Edinburgh - Arthur's Seat

Edinburgh and the Great North Road

Edinburgh. 392 miles from London we reach another capital city. With close ties to England for over 2000 years, its sea, road and rail links have played an important part in Edinburgh’s rise as a political and commercial centre for Scotland.

A ‘journey coach’ to London had been introduced in 1652; it took a fortnight to make the journey. In 1713 the main radial roads into Edinburgh were turnpike. Post Coach services between London and Edinburgh were launched in 1786.

About Edinburgh

By the 7th century a celtic hill fort known as Din Eidyn had been established on one of the prominent Edinburgh hills (Castle Rock, Arthur’s Seat or Calton Hill). Subsequently, the area came under the control of the Anglo-Saxon Kingdom of Northumbria – and largely remained so until the 10th century. In 1020 Malcolm II permanently annexed Edinburgh to Scotland.

In 1128 Holyrood Abbey was founded beneath Arthur’s Seat by David I. He went on to build the formidable royal castle which continues to dominate the city. By the mid 14th century Edinburgh was being described as the capital of Scotland. The city’s population grew over the next 500 years, but was constrained to a small area along the “Royal Mile”. Rich and poor lived in close proximity, and Edinburgh’s filthy wynds and overcrowded tenements were legend.

A unique initiative to address the problem was floated in 1750s. A New Town was to be built to the north of the ‘Nor Loch’ to attract back to Scotland the absentee noblemen who now lived in London. Fine architecture and street names such as George Street, Queen Street, Hanover Street, Frederick Street and Princes Street underlined the loyalty of the town council to the Union and the Hanoverian monarch George III.

Nor Loch was drained forming Princes Gardens. The Old and New Towns were linked in two ways – an artificial “Mound” and the “North Bridge”.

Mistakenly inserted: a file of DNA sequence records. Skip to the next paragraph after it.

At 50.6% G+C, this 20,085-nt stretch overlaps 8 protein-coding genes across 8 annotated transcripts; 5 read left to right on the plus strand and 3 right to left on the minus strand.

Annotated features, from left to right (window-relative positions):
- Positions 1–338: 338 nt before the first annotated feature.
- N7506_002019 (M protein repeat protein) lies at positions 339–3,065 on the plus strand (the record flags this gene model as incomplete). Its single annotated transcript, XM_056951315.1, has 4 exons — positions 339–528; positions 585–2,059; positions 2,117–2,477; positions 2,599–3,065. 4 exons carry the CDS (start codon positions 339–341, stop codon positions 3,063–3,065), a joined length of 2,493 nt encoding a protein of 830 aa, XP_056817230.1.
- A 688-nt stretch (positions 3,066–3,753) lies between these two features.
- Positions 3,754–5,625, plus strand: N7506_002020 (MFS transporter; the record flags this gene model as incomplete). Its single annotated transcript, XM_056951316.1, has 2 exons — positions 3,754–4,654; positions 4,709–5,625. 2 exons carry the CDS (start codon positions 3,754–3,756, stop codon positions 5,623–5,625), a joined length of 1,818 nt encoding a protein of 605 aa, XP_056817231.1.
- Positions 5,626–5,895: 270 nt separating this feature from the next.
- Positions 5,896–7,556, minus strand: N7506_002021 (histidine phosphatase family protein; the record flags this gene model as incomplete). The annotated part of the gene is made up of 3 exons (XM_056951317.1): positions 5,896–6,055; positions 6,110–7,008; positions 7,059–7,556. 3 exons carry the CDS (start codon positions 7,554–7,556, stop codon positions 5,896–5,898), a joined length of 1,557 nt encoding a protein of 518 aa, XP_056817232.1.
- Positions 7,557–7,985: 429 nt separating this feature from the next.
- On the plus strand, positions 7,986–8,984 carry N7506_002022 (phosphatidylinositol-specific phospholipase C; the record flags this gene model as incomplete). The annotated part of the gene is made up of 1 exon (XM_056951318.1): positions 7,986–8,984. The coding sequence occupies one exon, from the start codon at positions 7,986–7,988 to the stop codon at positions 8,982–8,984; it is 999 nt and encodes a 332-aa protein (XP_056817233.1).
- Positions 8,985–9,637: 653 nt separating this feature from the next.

Industrialisation in Scotland was biased towards Glasgow and the Clyde. Glasgow had overtaken Edinburgh in terms of population by 1821. As engineering, cotton, coal and shipbuilding prospered elsewhere so Edinburgh developed its banking, insurance and printing services to support the new industries and growing population. Edinburgh became the most important financial city in Britain outside London. Some of the greatest publications of the period – notably the Encyclopaedia Britannica – were first produced in Edinburgh. The University of Edinburgh was founded in the 16th century and has grown in scope and scale, also becoming a key component in the make-up of a unique and vibrant city.

Explore Edinburgh

The images below provide links to additional information either on this website or elsewhere.


Edinburgh Then and Now

Edinburgh Scott Monument and Princes Street 1890-1900Edinburgh Scott Monument and Princes Street Now

Edinburgh Castle

Edinburgh Castle is the northerly “bookend” of the Great North Road as St Paul’s Cathedral is in the south. Not strictly on the road but both...

  • Map of Dere Street

Dere Street

Dere Street is the name generally used to describe the Roman road leading from York to the Firth of Forth. It was constructed by the military to secure the colonisation...

  • The Netherbow Port, Edinburgh,1764

Edinburgh Coaching Inns

Arguably it was the Great North Road and the development of coaching services which was the precursor to the emergence of coaching inns and hotels in Edinburgh...

  • Lindisfarne


The Holy Island of Lindisfarne lies 4 miles from the Great North Road between Berwick and Newcastle. The Northumberland coast is magnificent, and Lindisfarne is...

  • King James I - Hunting - Henry Marriott Paget

King James I

A meandering but triumphant journey south along the Great North Road marked the start of the reign of King James I in 1603. It was his first visit to England...

  • John Muir - Yosemite

John Muir

John Muir was a 19th century conservationist who pioneered the national parks concept in the USA. He was born in Dunbar in 1838. The citizens of...

  • Dundas House - Edinburgh

The Banks of Scotland

Edinburgh's banks have long been at the heart of the city's success. The Great North Road was the basis of communication between Britain's two leading.....

  • River Tweed, Coldstream

River Tweed

The first record of a bridge over the Tweed near Berwick is of one that was destroyed by floods in 1199. A wooden bridge was in place during the following.....